What is the genomic diversity of SARS-CoV-2 infections in households?

In a recent study posted to the medRxiv* preprint server, researchers assessed the genomic diversity of severe acute respiratory syndrome coronavirus 2 (SARS-CoV-2) in households.

Study: SARS-CoV-2 genomic diversity in households highlights the challenges of sequence-based transmission inference. Image Credit: Oqvector/Shutterstock
Study: SARS-CoV-2 genomic diversity in households highlights the challenges of sequence-based transmission inference. Image Credit: Oqvector/Shutterstock


Ribonucleic acid (RNA) viruses usually evolve and accumulate mutations with the growing magnitudes of an outbreak. This results in an evolutionary relationship between sequenced cases that holds essential data on the mechanisms that drive the epidemic forward. Similarly, sequential data on SARS-CoV-2 can be utilized to infer transmission linkages among coronavirus disease 2019 (COVID-19) patients in hospitals and other similar settings.

About the study

In the present study, researchers used whole genome sequencing (WGS) of SARS-CoV-2 populations to infer transmission linkages within households having a minimum of two SARS-CoV-2-infected individuals.

The Coronavirus Household Evaluation and Respiratory Testing (C-HEaRT) study included households from Utah and New York between August 2020 and February 2021 and monitored them for SARS-CoV-2 infections from September 2020 and August 2021.

Additionally, the Communities Organized for the Prevention of Arboviruses (COPA) assessed COVID-19 epidemiology leading to the creation of the COCOVID study that enrolled households from ponce, Puerto Rico.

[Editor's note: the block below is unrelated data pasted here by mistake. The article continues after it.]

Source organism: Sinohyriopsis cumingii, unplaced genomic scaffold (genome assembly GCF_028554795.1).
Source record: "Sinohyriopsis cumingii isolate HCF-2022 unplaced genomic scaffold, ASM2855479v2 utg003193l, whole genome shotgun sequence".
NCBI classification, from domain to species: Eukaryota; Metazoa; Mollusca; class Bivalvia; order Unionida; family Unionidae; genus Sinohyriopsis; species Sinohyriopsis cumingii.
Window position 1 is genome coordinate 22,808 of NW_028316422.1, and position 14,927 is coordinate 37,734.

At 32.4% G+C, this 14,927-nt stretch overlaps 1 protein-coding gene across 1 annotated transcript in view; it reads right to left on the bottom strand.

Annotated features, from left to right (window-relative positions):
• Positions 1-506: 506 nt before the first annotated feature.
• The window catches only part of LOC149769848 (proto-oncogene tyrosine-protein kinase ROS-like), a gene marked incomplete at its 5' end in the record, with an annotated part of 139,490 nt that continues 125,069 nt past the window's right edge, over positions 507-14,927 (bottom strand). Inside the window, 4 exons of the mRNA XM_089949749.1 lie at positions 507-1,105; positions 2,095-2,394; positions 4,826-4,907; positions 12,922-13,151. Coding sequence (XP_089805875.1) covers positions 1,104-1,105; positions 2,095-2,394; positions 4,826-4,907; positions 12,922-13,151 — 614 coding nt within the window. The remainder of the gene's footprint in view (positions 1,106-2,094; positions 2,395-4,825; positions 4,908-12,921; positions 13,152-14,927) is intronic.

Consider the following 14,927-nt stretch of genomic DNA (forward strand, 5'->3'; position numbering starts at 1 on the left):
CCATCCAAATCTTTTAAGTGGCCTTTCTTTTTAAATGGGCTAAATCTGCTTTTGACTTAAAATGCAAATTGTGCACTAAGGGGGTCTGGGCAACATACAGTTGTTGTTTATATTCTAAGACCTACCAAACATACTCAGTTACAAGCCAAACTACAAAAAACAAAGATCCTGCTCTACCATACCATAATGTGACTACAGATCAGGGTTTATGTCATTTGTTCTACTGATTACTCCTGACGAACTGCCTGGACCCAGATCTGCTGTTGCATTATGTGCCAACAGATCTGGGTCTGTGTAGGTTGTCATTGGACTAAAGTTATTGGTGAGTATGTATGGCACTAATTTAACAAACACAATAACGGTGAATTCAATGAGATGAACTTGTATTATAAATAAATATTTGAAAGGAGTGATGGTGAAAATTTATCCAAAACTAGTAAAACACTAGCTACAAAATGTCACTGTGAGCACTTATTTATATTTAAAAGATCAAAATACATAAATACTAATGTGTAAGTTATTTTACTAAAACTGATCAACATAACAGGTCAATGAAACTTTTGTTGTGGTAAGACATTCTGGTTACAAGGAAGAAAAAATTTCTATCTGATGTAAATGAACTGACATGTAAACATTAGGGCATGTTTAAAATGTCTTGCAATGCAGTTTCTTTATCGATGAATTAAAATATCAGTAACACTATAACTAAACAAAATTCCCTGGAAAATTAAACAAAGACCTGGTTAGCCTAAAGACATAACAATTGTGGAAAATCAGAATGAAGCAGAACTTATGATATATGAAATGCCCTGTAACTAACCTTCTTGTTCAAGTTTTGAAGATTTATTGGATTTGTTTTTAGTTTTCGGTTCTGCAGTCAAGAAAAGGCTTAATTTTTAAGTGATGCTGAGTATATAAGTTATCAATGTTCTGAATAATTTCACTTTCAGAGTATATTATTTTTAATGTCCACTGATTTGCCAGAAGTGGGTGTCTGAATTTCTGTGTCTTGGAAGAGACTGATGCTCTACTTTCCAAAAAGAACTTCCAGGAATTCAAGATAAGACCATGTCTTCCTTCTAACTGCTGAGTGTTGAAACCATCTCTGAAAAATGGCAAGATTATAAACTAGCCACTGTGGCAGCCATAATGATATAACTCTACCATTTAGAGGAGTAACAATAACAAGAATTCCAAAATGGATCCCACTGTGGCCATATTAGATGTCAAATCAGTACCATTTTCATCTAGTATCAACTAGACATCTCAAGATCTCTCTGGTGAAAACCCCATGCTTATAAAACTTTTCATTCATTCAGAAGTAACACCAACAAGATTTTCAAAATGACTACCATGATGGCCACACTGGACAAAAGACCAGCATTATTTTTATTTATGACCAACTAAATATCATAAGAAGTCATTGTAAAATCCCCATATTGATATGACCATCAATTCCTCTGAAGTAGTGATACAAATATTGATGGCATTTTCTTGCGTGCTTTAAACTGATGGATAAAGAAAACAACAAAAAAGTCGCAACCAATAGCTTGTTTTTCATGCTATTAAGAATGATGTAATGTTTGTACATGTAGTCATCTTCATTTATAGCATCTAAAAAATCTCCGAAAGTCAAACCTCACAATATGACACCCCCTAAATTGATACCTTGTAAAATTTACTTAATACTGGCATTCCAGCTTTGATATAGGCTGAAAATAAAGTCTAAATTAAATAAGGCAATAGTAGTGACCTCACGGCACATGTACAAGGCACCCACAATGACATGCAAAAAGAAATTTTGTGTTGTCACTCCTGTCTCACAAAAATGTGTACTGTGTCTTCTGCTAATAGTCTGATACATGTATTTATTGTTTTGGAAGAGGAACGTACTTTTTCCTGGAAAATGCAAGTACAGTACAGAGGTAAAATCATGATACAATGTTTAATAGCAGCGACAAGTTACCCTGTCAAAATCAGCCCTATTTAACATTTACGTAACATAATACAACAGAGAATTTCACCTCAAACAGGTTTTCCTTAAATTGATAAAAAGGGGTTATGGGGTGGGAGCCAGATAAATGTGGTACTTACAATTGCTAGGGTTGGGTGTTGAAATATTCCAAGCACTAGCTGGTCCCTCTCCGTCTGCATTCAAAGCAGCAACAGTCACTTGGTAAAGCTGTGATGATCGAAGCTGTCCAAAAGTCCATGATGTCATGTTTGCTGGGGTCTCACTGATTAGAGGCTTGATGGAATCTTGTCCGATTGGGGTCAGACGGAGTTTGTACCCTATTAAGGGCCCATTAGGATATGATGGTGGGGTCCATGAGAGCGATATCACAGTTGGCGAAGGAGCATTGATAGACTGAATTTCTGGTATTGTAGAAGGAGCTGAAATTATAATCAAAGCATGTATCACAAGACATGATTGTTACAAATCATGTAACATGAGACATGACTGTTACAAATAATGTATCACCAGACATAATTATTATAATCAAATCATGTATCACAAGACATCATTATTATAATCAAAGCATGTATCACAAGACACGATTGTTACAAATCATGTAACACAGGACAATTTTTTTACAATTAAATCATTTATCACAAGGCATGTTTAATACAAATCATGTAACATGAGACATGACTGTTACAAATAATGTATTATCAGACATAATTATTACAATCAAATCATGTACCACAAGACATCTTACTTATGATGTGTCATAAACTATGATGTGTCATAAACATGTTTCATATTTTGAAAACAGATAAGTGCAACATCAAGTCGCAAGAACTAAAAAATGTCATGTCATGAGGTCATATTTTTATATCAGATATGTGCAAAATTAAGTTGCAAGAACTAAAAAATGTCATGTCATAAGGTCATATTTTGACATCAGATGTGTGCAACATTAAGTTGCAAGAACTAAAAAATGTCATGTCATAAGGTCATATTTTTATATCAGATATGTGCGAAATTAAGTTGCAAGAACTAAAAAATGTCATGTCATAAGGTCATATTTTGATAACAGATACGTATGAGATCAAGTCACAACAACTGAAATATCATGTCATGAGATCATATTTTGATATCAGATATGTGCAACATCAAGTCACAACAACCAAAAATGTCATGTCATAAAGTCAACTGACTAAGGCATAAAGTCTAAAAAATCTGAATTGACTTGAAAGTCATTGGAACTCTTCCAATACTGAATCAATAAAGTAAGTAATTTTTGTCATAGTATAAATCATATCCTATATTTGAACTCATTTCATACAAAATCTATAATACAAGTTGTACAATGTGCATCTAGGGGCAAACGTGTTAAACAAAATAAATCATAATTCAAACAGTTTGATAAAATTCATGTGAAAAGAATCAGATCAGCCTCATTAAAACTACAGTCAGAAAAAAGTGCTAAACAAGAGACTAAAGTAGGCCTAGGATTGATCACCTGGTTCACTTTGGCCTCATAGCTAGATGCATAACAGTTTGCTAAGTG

The households eligible for the C-HEaRT study had more than one child aged between zero and 17 years, while the individuals eligible were household residents for three or more consecutive months and were willing to complete study surveys and report symptoms every week and self-collect respiratory samples.

The participants were required to self-collect mid-turbinate nasal samples every week, irrespective of illness symptoms, and place the swabs in a viral transport medium. The team contacted the participants via email or text message every week to enquire if they experienced any COVID-19-like (CLI) or other illness symptoms. Furthermore, the participants were asked to self-collect additional nasal swabs after CLI symptom onset. The study defined CLI as one or more of the following symptoms: fever, cough, sore throat, shortness of breath, diarrhea, chills, muscle aches, or alterations in smell or taste. Respiratory samples were shipped and analyzed. COVID-19 positive samples from the sample household that were detected within 14 days of each other were considered to be epidemiologically linked.

SARS-CoV-2 genomic sequencing was performed on all samples with a reverse transcription-polymerase chain reaction (RT-PCR) cycle threshold of 30 or less on either SARS-CoV-2 nucleocapsid protein 1 or 2 targets. RNA was extracted from the swab samples collected and reverse transcribed before amplification of SARS-CoV-2 complementary deoxyribonucleic acid (cDNA) was performed.